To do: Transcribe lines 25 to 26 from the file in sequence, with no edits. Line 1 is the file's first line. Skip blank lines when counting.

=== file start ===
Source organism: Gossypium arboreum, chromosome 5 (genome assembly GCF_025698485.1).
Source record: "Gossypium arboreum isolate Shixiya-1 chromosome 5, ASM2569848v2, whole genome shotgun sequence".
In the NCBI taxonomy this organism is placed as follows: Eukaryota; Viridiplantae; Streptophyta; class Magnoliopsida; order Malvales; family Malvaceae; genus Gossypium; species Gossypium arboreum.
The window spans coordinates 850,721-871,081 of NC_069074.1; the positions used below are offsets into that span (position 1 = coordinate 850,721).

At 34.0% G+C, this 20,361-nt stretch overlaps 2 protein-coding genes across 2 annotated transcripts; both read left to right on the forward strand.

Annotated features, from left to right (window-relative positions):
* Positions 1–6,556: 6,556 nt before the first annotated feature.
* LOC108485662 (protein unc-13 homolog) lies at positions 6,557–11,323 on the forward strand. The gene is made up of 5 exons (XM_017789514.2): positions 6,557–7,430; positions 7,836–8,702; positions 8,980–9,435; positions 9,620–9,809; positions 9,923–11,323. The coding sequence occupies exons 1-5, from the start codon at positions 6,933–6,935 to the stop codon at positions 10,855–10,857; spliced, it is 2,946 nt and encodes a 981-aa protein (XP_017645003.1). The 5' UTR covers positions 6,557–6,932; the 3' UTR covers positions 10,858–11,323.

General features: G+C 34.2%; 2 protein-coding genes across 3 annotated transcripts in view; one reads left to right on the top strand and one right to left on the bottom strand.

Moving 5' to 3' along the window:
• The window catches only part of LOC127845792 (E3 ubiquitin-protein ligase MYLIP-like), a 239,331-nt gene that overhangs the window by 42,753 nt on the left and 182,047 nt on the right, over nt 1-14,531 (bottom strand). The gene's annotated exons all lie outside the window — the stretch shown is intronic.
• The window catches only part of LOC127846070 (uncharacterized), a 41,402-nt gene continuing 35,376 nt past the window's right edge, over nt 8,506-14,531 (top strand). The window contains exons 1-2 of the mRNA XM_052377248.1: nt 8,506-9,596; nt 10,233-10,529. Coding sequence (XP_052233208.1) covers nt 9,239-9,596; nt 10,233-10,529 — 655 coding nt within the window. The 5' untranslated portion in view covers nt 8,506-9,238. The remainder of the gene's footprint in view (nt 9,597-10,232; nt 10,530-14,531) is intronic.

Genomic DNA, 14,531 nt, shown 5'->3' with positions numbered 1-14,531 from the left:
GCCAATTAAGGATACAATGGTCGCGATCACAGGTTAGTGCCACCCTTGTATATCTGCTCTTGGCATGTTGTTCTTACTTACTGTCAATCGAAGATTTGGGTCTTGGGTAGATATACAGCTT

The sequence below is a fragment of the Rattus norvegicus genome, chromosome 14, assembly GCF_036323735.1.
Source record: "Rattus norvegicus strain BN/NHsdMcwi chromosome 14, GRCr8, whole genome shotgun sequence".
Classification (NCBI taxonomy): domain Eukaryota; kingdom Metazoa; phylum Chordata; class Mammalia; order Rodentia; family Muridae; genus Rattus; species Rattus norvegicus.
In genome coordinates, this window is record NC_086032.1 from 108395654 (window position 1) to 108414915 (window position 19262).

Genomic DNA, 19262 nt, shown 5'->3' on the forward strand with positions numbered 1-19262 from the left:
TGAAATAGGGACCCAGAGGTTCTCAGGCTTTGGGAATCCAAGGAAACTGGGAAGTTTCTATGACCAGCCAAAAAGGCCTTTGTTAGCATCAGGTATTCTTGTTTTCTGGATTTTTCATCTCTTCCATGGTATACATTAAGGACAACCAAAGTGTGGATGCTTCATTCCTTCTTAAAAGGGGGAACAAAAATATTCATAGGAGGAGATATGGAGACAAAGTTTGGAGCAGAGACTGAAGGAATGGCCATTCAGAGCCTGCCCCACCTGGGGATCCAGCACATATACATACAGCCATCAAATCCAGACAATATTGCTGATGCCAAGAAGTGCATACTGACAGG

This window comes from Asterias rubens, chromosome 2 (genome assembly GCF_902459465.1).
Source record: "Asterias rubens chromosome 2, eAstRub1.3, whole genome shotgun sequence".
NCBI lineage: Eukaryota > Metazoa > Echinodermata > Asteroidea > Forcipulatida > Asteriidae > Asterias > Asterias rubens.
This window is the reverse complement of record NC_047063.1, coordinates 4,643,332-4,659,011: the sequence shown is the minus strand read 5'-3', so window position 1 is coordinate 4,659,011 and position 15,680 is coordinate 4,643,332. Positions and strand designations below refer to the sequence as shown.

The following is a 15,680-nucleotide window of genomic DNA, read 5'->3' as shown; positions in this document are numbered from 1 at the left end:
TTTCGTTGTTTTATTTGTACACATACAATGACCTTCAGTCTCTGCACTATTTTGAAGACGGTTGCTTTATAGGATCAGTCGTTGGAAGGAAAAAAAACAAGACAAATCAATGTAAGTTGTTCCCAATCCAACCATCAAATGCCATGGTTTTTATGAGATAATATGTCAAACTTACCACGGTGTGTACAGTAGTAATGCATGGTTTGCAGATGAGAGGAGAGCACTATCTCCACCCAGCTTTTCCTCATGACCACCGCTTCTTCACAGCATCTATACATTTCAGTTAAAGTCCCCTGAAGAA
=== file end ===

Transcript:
The following is a 15,680-nucleotide window of genomic DNA, read 5'->3' as shown; positions in this document are numbered from 1 at the left end:
TTTCGTTGTTTTATTTGTACACATACAATGACCTTCAGTCTCTGCACTATTTTGAAGACGGTTGCTTTATAGGATCAGTCGTTGGAAGGAAAAAAAACAAGACAAATCAATGTAAGTTGTTCCCAATCCAACCATCAAATGCCATGGTTTTTATGAGATAATATGTCAAACTTACCACGGTGTGTACAGTAGTAATGCATGGTTTGCAGATGAGAGGAGAGCACTATCTCCACCCAGCTTTTCCTCATGACCACCGCTTCTTCACAGCATCTATACATTTCAGTTAAAGTCCCCTGAAGAA